Professor Karolos  Mitsakis


The historical and cultural relations between Greece and India go back to classical Antiquity. The first Greek author, who possibly had visited India and spoke about the “Indian country” (Ινδική χώρη) is Herodotus (490 –424 B.C.). Yet, the contacts between the Greeks and the Indians became closer and more essential only at the Age of Alexander the Great (356 –323 B.C). At about the same time (3rd century B.C.) appeared the first historical novel, the so called “Alexander romance” that enjoyed anenormous popularity both in the East and West throughout the centuries. In this novel we are told about Alexander’s entry to India and his decisive duel with the Indian king Porus; we are also told about Alexander’s meeting with the Indian people, particularly with the Indian wise men (γυμνοσοφιστές), the naked sophists.

During the Hellenistic Age the historical and cultural relations between Greece and India are strengthened in many ways. In the VΙIth century A.D. a famous Byzantine author, St. John of Damascus (650 — 750 A.D) wrote his own novel “Barlaam and Joasaph” which is considered a Greek biography of Buddha.

It must be added here that a strong, indirect though, Indian influence is manifested in the Byzantine romances of chivalry (XΙΙth –XVth century A.D.). The Indian influence in this last case came to Byzantium through the intervention of Arabian versions. Quite recently (2006) a book was published under the title “Kalila and Dimna” translated directly from Sanskrit. I mention this latter only to emphasize the strong Indian influence on this kind of popular literature and for another equallyimportant reason. Till today scholars research the possible western prototypes of the Byzantine romances of chivalry and they seem to ignore the Indian sources.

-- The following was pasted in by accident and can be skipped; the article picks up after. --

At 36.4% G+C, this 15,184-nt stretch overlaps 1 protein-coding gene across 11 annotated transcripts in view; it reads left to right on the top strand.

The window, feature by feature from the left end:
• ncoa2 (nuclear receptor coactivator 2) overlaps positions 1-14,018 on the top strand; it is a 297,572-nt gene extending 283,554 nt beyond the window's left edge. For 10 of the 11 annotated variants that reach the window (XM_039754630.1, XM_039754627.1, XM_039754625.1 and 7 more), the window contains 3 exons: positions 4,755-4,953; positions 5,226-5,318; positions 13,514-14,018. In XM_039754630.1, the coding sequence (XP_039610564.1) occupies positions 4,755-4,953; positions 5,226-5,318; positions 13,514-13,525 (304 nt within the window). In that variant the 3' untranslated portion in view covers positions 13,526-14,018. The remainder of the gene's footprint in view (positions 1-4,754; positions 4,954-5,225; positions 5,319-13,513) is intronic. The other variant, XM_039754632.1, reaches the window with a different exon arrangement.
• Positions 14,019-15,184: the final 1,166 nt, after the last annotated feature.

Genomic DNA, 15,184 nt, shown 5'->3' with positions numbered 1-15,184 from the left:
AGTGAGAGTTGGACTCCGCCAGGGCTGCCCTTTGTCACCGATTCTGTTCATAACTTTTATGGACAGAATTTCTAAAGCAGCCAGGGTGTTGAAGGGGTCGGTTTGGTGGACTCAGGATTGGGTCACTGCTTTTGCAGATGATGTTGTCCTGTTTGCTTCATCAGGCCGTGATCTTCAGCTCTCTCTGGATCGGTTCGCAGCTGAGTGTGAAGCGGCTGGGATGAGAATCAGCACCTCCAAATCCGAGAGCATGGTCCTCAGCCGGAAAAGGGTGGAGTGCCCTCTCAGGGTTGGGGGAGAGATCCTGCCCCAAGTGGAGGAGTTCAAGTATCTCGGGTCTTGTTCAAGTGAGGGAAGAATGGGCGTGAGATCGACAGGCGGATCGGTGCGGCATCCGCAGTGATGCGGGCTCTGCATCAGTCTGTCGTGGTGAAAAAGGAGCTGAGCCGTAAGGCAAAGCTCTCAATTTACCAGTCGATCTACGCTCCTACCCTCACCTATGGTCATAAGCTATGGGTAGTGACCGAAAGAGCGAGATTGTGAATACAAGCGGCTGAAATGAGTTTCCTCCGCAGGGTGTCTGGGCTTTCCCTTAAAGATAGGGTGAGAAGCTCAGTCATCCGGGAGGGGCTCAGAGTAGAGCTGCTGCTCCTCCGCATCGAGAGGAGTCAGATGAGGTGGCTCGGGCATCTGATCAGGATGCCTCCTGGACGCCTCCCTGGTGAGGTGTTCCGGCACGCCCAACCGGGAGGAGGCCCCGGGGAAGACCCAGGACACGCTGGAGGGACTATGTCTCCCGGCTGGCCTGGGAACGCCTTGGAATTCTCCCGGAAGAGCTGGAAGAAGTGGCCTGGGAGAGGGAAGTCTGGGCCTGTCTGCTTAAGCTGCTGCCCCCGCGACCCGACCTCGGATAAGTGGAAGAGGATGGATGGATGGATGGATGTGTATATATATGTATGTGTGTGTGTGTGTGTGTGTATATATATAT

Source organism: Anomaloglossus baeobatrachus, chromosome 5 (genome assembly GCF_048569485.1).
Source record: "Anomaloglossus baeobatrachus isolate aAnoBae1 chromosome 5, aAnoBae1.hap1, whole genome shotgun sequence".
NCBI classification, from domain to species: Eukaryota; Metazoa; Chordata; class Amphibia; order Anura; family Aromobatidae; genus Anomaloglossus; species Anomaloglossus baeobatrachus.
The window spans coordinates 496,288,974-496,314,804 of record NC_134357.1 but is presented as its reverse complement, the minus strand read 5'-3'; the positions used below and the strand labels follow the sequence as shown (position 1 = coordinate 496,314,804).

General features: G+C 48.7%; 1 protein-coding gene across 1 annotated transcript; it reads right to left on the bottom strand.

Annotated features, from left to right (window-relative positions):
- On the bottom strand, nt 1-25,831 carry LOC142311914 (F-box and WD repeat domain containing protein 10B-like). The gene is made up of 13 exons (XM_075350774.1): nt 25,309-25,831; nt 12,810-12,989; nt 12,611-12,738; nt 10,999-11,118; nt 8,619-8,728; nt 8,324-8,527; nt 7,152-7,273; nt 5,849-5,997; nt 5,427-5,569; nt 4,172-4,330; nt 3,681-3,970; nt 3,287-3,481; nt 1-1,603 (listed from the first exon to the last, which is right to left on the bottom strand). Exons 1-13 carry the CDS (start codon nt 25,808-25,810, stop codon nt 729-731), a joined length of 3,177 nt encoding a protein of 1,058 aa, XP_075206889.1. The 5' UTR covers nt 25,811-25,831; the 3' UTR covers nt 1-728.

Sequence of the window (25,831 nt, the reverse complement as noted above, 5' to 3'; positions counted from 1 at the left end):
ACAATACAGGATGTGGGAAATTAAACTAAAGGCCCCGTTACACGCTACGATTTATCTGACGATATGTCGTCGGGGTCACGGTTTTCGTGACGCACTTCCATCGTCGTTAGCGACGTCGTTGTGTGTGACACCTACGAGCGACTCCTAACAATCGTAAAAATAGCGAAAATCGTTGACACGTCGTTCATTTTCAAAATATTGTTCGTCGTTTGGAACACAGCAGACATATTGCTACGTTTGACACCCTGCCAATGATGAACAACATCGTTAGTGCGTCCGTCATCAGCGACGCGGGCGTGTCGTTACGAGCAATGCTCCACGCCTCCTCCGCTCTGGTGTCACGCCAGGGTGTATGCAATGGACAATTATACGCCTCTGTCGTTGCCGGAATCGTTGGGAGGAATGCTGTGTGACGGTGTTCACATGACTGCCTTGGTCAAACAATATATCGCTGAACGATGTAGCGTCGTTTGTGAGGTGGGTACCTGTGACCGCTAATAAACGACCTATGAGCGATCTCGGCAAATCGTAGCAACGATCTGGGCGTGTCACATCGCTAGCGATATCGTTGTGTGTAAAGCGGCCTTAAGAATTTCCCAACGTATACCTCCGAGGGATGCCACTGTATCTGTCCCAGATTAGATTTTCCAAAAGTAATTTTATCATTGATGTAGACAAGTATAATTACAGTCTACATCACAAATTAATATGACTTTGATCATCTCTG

Under this chapter one must add the case of Dimitrios Galanos (1760 – 1833), who spent his life in India and composed a giant “Sanskrit –English – Greek Lexicon”. This historical Lexicon was published only recently (2001). Dimitrios Galanos has also translated into Greek many still unpublished important and traditional Indian texts.

The cultural relations between Greece and India in the XXth cent, are rather limited possibly because of the two world wars. The exchanges are rare but still they can be traced down. Early XXth century a noted Greek poet, Lorenzo Mavilis (1860 – 1912), and also the noted Greek prose – writer Kostas Chatzopoulos (1868 –1920) translated from the Sanskrit fragments of the Indian epic romance “Dalas and Dagamanti”.

Somewhat later a well-known Greek poet and novelist Nikos Kazantzakis (1883-1957) had a first hand knowledge of Indian literature and philosophy and was deeply influenced by them. A proof of the above statement represents his novel “Zorba the Greek” (1946) and mainly his play “Buddha” (1971).

In the last decade of the XXth century we have a series of interesting books about India; travel accounts, anthologies and essays. Among several books I select here for your information what I consider the best.

1.             Former Prime Minister Jannis Jannetakis, India. A different way of
life (1994) (In Greek)

2.             Former Ambassador in New Delhi Vassilis Vitsaxis, Indian Poetry.
Eighty  contemporary poets  in eleven  Indian languages  and in
 (1995) (in Greek)

3.             B.  Theos,  Fundamental philosophies of India.  The  six systems
(together with shibaism of Kashmir) (1995) (In Greek).

4.             Professor Udai Prakash Arora, Greeks on India (1996) (In English).

5.             Dr. Marianna Benetatos, The Lotus Road: The Places where Buddha Lived, (2006) (in  Greek)